By Gordon Williams 

Volunteer Norma Smith of Bainbridge Island, WA first heard of the American Red Cross in 1943 when she was a 10-year-old growing up in Detroit. In letters back home from his military base, brother Kenneth wrote about the Red Cross serving him coffee and donuts. Kenneth, who later would die in World War 2, found the offerings both welcome and comforting, 

“I didn’t know anything about the Red Cross, so I asked my mother,” says Norma. “She said they are good guys who bring you coffee and donuts.” 

At 88, Norma is one of those Red Cross “good guys,” still a volunteer as she has been for decades. Volunteers account for 90 percent of the Red Cross workforce. Without volunteers as committed as Norma Smith, the Red Cross could not carry out its mission of aiding victims of natural disasters, teaching first aid and water safety and managing much of the nation’s blood supply. 

I asked Norma to list all the things she does for the Red Cross. Her answer filled nearly an entire page of typewritten notes.  

Bainbridge Island is linked to Seattle by ferry boat, and by a bridge to a remote corner of Kitsap County. It would take time to bring supplies to a disaster scene on Bainbridge Island, so the Red Cross maintains a supply trailer there. Norma helps keep the trailer fully stocked with fresh supplies. 

In a more normal year, she would have logged 7,000 miles driving from Bainbridge Island to Bremerton, where the Red Cross has an office. She would spend at least one day a week in Bremerton helping wherever needed.  She has been a nurse since the 1940s and has taught Red Cross classes in CPR and first aid. Bremerton is part of the Red Cross South Puget Sound & Olympics chapter, and Norma is a member of one of the chapter’s Disaster Action Teams (DAT). DAT teams deliver immediate Red Cross assistance to disaster scenes. 

Norma says she is too old to lug relief supplies and do other chores that DAT members do. What she can do is use her nursing skills to deliver whatever medical assistance is needed at the scene — making sure that disaster victims have access to all needed medications. Norma is on call for a week every five weeks.

She reckons she has been the health services person at 40 or more disaster scenes over the years, mostly house fires. Most have come at inconvenient hours. “It is always two or three in the morning when they call me,” she says.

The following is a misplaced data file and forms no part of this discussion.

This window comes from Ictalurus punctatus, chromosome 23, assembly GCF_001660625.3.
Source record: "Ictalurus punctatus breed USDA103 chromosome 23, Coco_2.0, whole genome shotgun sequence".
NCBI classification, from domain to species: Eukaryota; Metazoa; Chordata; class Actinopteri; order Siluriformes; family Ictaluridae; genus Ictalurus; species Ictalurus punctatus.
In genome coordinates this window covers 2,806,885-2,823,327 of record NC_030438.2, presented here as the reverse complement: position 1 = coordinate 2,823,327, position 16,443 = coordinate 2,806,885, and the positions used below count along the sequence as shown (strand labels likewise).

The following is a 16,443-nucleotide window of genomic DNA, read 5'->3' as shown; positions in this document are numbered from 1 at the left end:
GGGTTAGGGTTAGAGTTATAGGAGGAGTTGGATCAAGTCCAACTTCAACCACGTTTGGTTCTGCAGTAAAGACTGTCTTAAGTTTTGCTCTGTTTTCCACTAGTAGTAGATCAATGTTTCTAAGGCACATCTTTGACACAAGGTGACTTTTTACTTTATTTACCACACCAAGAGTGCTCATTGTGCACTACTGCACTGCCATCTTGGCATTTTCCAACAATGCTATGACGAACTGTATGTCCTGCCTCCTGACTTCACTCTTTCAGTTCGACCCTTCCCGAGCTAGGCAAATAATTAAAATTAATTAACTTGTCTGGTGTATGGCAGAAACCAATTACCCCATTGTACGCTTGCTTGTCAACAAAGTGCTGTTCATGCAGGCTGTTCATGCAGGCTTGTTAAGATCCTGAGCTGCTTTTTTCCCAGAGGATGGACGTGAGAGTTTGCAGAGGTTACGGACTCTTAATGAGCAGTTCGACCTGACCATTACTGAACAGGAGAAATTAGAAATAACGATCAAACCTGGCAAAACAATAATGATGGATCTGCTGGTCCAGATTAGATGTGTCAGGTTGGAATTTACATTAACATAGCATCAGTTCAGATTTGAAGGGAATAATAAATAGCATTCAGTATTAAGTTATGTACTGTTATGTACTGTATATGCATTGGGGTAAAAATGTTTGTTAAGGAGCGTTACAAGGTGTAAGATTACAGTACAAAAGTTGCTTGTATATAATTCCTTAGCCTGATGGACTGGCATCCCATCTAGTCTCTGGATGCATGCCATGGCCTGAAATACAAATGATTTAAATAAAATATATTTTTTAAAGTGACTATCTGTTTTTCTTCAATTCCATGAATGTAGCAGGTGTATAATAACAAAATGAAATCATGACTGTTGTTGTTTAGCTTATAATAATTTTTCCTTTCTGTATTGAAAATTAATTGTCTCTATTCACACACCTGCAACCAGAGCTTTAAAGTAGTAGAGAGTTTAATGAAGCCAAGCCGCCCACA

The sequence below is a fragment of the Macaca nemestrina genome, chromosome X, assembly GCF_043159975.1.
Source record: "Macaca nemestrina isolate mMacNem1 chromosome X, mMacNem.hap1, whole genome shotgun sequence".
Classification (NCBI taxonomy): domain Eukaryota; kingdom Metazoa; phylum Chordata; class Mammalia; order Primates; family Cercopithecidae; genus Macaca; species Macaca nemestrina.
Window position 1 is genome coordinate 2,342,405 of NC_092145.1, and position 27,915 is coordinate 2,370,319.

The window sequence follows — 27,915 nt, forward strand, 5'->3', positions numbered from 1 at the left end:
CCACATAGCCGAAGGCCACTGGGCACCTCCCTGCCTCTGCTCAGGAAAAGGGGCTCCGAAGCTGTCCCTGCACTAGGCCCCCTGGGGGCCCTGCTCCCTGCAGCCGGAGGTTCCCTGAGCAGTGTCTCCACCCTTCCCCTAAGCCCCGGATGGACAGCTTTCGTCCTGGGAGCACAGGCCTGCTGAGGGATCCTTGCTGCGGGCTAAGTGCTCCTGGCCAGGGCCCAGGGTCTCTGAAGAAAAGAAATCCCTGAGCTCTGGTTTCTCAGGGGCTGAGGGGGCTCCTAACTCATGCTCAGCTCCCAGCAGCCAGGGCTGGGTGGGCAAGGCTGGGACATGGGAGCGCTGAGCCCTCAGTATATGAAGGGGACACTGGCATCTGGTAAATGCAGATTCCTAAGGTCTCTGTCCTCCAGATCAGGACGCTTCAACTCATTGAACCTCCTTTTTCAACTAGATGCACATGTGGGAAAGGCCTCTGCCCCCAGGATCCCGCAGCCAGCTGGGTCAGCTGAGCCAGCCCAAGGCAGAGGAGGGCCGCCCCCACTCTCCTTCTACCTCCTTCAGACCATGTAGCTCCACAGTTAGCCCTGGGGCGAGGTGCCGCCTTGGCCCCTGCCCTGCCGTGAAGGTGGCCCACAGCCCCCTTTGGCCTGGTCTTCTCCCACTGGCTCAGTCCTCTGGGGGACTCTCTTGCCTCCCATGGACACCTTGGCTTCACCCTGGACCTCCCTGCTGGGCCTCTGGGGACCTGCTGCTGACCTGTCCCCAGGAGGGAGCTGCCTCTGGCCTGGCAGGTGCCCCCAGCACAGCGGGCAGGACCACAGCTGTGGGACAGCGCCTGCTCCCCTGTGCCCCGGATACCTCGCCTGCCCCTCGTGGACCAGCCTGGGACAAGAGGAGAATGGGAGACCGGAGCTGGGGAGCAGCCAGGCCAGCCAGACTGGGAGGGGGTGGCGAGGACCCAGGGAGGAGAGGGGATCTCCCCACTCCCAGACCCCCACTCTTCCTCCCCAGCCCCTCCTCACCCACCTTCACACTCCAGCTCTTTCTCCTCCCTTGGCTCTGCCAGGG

As most Red Cross responders have had to do, recently Norma learned to provide assistance from a distance to disaster victims. “It is necessary to close cases virtually, but I miss the face-to-face contact with the people we are helping,” she says.  

The Red Cross supplies a huge share of the nation’s blood supply and Norma’s connection with Red Cross blood services goes back to when she was a 16-year-old student nurse in Detroit. As a nursing student at Wayne State University, she helped with Red Cross blood collections. “I wanted to give blood myself,” she says. “But you had to weigh at least 100 pounds to donate blood, and I didn’t weigh 100 pounds.”  

After marriage, she and her late husband Jerome moved to California, and there she became a Red Cross volunteer. She was a hospital supervisor at a burn center in Sherman Oaks, CA. “I used to book Red Cross blood drives into the hospital,” she says. 

Norma began giving her own blood at the California hospital and continued that as long as she could. “I was working on donating my 13th gallon of blood when I got a heart pacemaker and they told me I had to quit donating blood,” she says. She still provides medical support at Red Cross blood drives. 

Norma (right) viewing the 2017 total solar eclipse at the Bremerton office

She and Jerome moved from California to Washington in 1996. Jerome had family in the state and there is now a daughter, two sons and a granddaughter living on Bainbridge Island. “My husband warned me when we were married that we would retire to Washington,” Norma recalls. “I was looking for something to do when we moved to Washington and there was the Red Cross.”

With her nursing background and her Red Cross experience in California, she was a welcome addition to the Northwest Region Red Cross team. 

All that Norma does for the Red Cross would be taxing for someone younger than 88. Yet the Red Cross is not all she does as a volunteer. She is also a member of her local Community Emergency Response Team (CERT), providing medical assistance at disaster scenes that her team responds to. Finally, Norma finds time to help with her local meals-on-wheels program, delivering food to the sick and elderly. 

When is Norma likely to put down her workload and retire?

“Nurses,” she says, “never retire. We just quit getting paid.” 

Norma Smith, American Red Cross volunteer

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